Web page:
If we here at CER had a penny for every time friends offered us a ride in their yacht or private jet, we’d collectively have zero pennies. The same cannot be said of Hong Kong Chief Executive Donald Tsang, who at a press conference this week sheepishly pulled some pennies out of the folds of his bow tie and confessed to accepting two private jet trips and two yacht excursions during his time in office. However, Tang said that his private yacht ride included only a simple breakfast, including fruit, congee, and two freshly-baked Cinnabon rolls (“but only the low-carb kind because it’s not ‘bad fat,’” Tsang added, referring to his South Beach Diet plan). He also said that out of principle, the chief executive evaluates any potential conflict of interest before accepting gifts, and later compensates the giver. But because Mastercard defines private jet rides with friends to Phuket as “priceless,” his one-time payment of HK$0 (US$0) was “pretty close to fair value.” Just to be safe, Tsang also passed some tycoon-friendly policies for good measure. To create “a sense of continuity,” Henry Tang, Beijing’s favored candidate to replace Tsang, secretly constructed a 2,250-square-foot basement complete with a gym, movie theater and wine-tasting room. Local media rented nearby property cranes to peer into his compound walls, creating an uproar. In a show of unity, both Tsang and Tang have agreed to go “cold turkey” on private yachts and jets for two weeks to atone for their sins.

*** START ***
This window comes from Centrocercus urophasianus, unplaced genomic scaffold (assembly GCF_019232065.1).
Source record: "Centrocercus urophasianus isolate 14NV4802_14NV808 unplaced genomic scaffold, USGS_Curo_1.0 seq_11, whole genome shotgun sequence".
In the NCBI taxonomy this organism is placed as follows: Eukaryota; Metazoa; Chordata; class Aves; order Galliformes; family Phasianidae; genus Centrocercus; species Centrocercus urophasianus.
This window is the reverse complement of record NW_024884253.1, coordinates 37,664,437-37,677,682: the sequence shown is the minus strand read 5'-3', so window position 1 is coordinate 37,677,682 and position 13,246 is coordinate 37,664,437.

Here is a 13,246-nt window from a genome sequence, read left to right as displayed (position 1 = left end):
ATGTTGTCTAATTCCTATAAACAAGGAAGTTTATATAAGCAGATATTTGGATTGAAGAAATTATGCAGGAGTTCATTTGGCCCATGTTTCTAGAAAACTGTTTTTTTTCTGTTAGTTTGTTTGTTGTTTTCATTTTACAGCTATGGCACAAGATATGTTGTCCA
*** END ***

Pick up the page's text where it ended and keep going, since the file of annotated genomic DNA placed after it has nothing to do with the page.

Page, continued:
See Egypt in your Panda
Thanks perhaps to this surfeit of yacht rides and free maotai (always helps the mood, except when it doesn’t), China-based CFOs were shown this week to be more optimistic about their business prospects than their counterparts in any other country in the Asia-Pacific. Of course, some China-based companies have difficulty exiting the fuzzy bubble of government support and a nice media who welcome hongbaos and emerging into the real world. Case in point, that strategic pillar Zhejiang Geely Holdings, which recently announced a turn toward North Africa after being cruelly rebuffed by the West. Geely’s Panda and Embrand 7 sedan models already poll favorably in Egypt, thanks to a shared appreciation for dark-tinted windows, surprisingly comfortable massage beads and horns that, when honked, shoot out force fields to deflect oncoming vehicles. Analysts said Chinese auto exports are gaining momentum in emerging markets such as Egypt, Ukraine and Indonesia, which share a mutual appreciation for cars that look like they could be used to explore asteroid belts. “[The West was] way more difficult than we had ever imagined,” said Xing Wenlin, vice president at Great Wall Motor. “We need to go beyond the China market to survive.” To the center of the earth it is!